What is isolation and why is it harmful?

Restraint and isolation (also called seclusion) are controversial practices used in schools to control behavior.

There are state and federal movements to end the use of isolation and limit restraint.


Restraint and isolation cause physical harm and sometimes death; severe psychological and emotional harm; suicidal ideation; anxiety; and depression. Research shows there is no educational, behavioral, or therapeutic benefit to the practices.

In Washington, both are legally limited to situations in which there is an imminent likelihood of serious harm; both are supposed to be rare occurrences. But a review of data shows incidents are not rare and are used in ways that are not legal.

Last year, the US Justice Department ordered the Spokane School District to end the practice if isolation after finding the district discriminated against students with disabilities by illegally, inappropriately, and repeatedly restraining and isolating children with disabilities, depriving them of equal access to education and the opportunity to succeed. In a separate investigation, Disability Rights Washington and the ACLU of Washington found similar patterns at schools across the state.

State data show restraint and isolation are overwhelmingly used on:

  • Students with disabilities (92%)
  • Young students, in grades K-5 (80%)

They are also used disproportionately against students who are Black; students in foster care; and students experiencing homelessness.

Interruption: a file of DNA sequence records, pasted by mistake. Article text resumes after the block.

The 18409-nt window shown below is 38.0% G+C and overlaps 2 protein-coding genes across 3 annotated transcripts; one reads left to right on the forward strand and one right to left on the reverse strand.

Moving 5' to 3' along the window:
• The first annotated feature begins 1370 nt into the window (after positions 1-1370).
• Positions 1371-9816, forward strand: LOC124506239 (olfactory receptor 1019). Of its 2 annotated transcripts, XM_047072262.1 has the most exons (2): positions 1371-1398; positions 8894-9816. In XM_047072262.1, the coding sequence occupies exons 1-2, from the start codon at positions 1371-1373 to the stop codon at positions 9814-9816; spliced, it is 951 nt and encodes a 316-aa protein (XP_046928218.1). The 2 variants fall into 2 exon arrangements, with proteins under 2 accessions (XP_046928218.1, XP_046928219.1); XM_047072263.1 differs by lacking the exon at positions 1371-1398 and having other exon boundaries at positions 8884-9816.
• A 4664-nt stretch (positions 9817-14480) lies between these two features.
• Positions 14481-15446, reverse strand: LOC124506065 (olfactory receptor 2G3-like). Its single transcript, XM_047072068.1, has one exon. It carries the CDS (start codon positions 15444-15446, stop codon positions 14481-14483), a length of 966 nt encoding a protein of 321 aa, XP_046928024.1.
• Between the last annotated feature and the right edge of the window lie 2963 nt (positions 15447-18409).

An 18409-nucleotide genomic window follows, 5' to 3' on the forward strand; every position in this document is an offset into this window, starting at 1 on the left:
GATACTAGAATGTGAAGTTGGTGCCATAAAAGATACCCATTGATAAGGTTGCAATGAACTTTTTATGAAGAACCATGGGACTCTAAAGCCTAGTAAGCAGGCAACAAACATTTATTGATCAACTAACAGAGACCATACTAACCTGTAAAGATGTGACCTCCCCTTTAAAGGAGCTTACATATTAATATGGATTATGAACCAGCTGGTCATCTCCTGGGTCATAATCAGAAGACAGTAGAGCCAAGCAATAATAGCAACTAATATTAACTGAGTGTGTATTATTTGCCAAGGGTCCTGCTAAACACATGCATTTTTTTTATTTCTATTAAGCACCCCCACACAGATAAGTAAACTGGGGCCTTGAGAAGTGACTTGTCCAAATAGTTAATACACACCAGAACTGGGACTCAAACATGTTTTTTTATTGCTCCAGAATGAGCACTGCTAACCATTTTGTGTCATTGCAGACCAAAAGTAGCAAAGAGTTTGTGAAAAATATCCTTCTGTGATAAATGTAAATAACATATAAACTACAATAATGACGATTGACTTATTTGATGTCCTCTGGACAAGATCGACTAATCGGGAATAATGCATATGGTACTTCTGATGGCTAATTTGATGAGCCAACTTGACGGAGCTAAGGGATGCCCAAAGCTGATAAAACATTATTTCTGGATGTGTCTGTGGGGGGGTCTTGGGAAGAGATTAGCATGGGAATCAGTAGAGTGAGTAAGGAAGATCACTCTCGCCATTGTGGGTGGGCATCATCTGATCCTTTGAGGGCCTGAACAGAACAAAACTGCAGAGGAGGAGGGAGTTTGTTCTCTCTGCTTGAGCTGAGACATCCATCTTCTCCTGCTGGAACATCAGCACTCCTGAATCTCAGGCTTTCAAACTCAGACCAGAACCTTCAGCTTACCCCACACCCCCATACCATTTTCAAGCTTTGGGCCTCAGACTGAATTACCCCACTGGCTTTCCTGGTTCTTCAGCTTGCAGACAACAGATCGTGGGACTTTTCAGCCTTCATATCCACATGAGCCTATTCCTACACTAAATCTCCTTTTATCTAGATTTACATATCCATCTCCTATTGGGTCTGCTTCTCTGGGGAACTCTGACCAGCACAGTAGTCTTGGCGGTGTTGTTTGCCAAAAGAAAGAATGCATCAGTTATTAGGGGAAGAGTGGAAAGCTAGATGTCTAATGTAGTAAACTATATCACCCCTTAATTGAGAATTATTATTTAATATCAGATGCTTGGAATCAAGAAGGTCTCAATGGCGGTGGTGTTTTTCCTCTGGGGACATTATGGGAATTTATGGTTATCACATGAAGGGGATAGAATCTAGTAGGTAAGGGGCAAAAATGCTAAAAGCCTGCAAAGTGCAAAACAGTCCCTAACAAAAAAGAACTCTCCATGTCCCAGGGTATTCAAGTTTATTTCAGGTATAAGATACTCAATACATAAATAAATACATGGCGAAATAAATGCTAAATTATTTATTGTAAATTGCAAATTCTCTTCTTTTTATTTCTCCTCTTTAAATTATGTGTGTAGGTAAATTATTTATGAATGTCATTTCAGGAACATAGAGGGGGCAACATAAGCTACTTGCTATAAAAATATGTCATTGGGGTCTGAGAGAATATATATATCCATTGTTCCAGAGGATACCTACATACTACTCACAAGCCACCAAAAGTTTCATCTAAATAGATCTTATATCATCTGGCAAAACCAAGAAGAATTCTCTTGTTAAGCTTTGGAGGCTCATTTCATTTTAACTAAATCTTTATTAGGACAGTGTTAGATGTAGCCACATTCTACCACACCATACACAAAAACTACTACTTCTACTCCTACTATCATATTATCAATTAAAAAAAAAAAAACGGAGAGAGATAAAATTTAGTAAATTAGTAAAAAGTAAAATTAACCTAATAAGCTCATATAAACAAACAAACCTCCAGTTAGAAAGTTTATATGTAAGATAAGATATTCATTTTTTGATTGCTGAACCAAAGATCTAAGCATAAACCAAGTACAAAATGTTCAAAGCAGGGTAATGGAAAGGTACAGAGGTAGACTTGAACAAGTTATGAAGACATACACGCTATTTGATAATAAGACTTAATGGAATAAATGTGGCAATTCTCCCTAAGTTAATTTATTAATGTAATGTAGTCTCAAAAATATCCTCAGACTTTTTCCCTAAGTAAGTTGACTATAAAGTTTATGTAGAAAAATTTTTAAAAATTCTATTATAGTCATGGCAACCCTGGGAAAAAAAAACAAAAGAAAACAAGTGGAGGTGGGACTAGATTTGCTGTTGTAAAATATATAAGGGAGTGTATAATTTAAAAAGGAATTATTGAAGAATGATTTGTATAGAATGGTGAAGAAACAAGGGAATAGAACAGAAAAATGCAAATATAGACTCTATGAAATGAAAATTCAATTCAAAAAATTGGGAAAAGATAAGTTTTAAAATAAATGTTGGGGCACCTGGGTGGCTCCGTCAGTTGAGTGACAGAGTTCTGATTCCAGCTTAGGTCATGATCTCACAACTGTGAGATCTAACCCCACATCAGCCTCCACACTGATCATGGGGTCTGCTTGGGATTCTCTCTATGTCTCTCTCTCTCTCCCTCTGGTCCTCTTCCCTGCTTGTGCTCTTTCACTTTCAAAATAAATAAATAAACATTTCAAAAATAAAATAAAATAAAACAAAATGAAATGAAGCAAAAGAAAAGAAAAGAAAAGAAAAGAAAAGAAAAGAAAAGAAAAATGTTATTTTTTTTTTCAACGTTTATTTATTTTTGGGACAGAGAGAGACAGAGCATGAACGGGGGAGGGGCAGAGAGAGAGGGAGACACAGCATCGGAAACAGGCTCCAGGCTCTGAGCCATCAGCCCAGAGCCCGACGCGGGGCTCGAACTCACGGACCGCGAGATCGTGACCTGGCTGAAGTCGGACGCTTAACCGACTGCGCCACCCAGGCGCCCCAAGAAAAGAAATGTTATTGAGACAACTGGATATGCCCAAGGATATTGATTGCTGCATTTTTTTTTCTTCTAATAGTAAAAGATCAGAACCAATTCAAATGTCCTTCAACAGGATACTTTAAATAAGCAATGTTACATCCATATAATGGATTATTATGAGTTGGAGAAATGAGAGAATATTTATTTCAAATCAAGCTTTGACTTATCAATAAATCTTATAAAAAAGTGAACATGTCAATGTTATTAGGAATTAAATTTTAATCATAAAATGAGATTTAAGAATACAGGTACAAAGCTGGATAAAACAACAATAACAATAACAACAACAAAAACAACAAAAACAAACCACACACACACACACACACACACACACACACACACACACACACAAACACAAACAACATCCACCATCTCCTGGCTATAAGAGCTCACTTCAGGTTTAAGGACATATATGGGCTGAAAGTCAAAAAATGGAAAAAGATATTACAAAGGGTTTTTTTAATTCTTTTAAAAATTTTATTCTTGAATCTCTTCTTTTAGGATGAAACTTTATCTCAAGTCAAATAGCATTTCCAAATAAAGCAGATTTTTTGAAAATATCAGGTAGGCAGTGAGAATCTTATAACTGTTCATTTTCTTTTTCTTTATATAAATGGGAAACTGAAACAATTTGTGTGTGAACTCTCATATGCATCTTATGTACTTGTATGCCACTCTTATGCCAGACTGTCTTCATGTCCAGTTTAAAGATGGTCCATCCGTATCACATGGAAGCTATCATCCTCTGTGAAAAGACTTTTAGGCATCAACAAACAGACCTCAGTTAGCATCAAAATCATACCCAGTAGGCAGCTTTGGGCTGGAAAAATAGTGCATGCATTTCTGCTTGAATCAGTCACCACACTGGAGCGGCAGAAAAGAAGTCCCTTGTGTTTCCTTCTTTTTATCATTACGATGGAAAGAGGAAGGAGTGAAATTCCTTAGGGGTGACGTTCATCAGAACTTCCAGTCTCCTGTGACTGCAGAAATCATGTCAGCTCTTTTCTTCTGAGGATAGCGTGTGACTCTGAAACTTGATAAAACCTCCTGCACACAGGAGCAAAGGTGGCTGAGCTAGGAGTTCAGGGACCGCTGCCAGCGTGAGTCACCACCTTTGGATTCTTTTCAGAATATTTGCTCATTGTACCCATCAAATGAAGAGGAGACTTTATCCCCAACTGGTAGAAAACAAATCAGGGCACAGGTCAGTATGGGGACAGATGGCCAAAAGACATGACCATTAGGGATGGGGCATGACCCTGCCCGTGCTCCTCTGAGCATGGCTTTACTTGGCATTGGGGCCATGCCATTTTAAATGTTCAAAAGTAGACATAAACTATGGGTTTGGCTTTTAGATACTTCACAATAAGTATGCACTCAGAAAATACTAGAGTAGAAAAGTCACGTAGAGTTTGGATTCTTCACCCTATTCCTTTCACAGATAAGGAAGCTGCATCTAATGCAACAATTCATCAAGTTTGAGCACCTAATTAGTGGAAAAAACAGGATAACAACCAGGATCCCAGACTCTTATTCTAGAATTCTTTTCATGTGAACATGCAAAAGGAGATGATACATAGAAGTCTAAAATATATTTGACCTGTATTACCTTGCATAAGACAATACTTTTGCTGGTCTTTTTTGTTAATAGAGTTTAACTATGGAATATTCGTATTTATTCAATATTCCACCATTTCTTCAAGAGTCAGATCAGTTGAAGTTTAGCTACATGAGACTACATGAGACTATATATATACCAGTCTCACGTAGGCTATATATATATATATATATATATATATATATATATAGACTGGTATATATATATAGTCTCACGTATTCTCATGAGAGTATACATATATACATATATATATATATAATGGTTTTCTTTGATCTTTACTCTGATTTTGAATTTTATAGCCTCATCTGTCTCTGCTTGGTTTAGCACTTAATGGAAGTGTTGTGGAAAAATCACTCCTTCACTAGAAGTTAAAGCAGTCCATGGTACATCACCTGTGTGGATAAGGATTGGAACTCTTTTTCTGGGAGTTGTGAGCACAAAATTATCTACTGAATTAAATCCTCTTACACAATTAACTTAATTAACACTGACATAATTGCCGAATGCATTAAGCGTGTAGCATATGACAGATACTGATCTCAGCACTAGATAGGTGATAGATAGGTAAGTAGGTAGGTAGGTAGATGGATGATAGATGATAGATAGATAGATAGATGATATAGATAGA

In a report to the state legislature, the Crisis Response Workgroup recommended eliminating isolation and chemical restraint; improving access to student supports; increasing training in de-escalation practices, and improving incident reporting.

In 2019-20, there were 25,145 instances of restraint and/or isolation in Washington, involving 3,825 students. Numbers dropped during the pandemic when most students attended school remotely. Post-pandemic numbers are not yet available.

Legal definitions:

  • Restraint means physical intervention or force used to control a student. It does not mean using a hand to guide a student; it does not mean use of a prescribed medical, orthopedic, or therapeutic device when used as intended; or use of a safety belt used as intended.

  • Restraint device means a device used to assist in controlling a student, including but not limited to metal handcuffs, plastic ties, ankle restraints, leather cuffs, other hospital-type restraints, pepper spray, tasers, or batons. Chemical restraint means using medicine in a way not authorized by the prescribing doctor.

  • Isolation means restricting the student alone within a room or any other form of enclosure, from which the student may not leave. It does not include a student's voluntary use of a quiet space for self-calming. It does not include temporary removal of a student to a supervised, unlocked area